When, in the early 20th century, the Ecumenical Patriarch of Constantinople introduced the Revised Julian Calendar — which updated the fixed feasts on the Julian calendar to match the Gregorian by shifting the dates by several days, but left the Paschal calculations the same — not only did he fail to convince every Orthodox church to adopt the new calendar, its adoption by some led to a number of minor schisms within Orthodoxy. Even to this day, the Orthodox world is divided between those who follow the Julian and those who follow the Revised Julian.

“We beseech the Lord of Glory that the forthcoming Easter celebration next year will not merely be a fortuitous occurrence, but rather the beginning of a unified date for its observance by both Eastern and Western Christianity…indeed, it is a scandal to celebrate separately the unique event of the one Resurrection of the One Lord.”
— Orthodox Ecumenical Patriarch Bartholomew, in a March 31, 2024 homily

Possible solutions

What then is to be done if Eastern and Western Christians are to agree on a common date for Easter? Several solutions have been proposed and each has its own respective pros and cons. One option is for the Catholics to simply return to the use of the Julian calendar. This solution has the benefit of being the easiest to accomplish, given the Catholic Church’s centralized governance.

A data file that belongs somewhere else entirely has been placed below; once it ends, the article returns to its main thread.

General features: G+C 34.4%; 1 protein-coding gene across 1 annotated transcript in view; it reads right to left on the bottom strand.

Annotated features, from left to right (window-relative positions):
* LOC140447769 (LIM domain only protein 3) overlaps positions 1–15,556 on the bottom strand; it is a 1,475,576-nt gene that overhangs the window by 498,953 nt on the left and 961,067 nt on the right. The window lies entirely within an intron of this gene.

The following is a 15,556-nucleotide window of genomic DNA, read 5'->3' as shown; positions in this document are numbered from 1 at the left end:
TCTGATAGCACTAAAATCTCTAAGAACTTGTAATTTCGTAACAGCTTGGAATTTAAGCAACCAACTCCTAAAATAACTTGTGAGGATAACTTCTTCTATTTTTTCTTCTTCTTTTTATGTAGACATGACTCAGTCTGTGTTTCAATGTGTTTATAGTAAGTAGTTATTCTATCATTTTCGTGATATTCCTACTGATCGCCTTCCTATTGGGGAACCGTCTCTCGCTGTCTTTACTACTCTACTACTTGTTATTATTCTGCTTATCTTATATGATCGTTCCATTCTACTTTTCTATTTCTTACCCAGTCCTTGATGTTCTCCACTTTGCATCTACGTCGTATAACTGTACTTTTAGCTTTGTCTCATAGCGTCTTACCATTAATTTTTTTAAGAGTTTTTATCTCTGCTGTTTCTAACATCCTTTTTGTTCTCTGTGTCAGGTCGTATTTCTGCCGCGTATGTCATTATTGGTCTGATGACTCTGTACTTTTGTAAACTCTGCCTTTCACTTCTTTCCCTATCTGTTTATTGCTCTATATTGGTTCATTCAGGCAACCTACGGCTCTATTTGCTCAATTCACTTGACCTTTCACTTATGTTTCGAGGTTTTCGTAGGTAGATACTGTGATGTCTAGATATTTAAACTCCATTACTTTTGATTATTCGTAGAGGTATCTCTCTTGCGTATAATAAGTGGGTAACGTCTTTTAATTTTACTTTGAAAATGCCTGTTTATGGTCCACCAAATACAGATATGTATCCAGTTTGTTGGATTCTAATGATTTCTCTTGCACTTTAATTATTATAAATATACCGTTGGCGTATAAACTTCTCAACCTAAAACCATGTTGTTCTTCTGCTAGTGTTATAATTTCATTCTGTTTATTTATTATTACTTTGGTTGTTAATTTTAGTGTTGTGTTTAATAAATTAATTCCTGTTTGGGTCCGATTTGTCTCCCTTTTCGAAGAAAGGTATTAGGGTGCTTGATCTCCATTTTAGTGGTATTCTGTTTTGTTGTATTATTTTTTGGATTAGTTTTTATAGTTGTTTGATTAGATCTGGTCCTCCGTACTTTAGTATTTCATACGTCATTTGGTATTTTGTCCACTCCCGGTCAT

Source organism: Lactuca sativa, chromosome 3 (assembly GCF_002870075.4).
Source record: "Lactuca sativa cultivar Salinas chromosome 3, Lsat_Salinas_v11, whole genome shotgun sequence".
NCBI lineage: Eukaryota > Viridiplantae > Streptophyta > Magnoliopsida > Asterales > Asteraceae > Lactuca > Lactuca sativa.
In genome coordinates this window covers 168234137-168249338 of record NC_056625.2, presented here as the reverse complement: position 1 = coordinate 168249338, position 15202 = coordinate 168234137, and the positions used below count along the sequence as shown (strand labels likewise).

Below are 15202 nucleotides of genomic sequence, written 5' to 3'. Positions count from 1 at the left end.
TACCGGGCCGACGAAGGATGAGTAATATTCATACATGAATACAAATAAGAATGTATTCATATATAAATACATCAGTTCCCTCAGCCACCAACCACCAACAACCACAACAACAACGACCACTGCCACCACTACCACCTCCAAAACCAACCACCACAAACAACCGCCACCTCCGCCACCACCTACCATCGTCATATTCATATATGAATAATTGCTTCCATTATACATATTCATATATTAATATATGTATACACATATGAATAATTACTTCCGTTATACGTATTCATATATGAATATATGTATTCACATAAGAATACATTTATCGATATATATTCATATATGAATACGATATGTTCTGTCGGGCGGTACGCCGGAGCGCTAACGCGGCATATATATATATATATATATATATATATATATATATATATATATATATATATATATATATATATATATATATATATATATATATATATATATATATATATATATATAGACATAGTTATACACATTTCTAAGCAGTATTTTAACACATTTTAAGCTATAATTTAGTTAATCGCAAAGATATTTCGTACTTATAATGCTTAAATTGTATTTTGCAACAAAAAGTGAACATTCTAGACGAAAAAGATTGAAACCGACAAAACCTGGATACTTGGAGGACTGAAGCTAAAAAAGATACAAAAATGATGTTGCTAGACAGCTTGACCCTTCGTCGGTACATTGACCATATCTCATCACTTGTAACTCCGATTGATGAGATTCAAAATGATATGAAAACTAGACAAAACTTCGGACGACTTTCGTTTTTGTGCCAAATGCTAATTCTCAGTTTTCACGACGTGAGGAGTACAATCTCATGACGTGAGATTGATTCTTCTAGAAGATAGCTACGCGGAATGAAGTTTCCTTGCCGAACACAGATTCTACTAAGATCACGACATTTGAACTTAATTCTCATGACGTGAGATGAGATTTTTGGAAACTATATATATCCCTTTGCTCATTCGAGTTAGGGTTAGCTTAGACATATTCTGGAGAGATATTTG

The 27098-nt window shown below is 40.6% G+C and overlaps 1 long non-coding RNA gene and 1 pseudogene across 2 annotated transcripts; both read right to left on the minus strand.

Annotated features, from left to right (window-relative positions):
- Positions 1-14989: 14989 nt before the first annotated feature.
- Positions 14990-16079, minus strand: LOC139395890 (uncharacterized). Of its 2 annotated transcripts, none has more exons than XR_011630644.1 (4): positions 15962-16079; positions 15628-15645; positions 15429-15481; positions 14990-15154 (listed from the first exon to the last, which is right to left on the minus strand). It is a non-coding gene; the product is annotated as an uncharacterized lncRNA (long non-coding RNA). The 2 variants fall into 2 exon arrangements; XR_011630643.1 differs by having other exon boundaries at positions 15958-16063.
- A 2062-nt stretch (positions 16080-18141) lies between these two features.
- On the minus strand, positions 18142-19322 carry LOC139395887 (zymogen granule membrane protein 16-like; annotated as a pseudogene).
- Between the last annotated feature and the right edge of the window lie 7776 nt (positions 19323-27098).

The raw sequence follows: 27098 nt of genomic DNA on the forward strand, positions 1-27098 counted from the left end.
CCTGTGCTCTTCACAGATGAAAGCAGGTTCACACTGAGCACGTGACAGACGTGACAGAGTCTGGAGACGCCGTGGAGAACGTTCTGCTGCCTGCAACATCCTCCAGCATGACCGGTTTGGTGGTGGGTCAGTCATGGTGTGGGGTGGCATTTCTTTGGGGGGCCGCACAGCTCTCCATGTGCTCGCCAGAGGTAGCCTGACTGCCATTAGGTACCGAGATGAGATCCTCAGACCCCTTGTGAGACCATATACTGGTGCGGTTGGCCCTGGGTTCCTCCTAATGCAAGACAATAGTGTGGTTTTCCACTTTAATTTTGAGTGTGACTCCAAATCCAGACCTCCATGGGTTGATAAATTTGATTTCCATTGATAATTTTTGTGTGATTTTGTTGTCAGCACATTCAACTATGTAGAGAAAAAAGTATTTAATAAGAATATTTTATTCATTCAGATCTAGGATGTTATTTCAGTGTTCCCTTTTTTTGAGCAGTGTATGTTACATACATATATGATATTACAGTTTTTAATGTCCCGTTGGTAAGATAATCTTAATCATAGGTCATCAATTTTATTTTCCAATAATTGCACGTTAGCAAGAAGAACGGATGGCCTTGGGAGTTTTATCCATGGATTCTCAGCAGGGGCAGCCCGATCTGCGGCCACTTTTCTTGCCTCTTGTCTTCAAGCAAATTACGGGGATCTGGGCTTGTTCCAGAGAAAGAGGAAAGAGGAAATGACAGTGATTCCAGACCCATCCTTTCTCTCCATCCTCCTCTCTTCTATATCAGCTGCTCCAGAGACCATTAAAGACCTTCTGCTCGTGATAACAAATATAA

However, it has one intolerable drawback— the Julian calendar simply does not reflect astronomical reality. A return to its use would seem to misrepresent the relationship between faith and reason.

Our faith is not contrary to reason but builds upon it, and this relationship should be reflected in the liturgical life of the Church. Since the building blocks of all calendars are observable natural phenomena (the rotation of the earth on its axis, the cycle of the moon, and the orbit of the earth around the sun), any calendar is a bad one if it poorly matches those phenomena, just as a map is a bad one if it poorly matches geographical landmarks. All calendars miss the mark to some extent and, over extended time frames, those discrepancies build up so that calendars drift away from the reality of which they are a map. The fundamental problem with using the Julian Calendar over the Gregorian Calendar is not the fact that the Gregorian Calendar is a more accurate map (though it is), the problem is that over the centuries the Julian calendar has drifted nearly two weeks away from astronomical reality.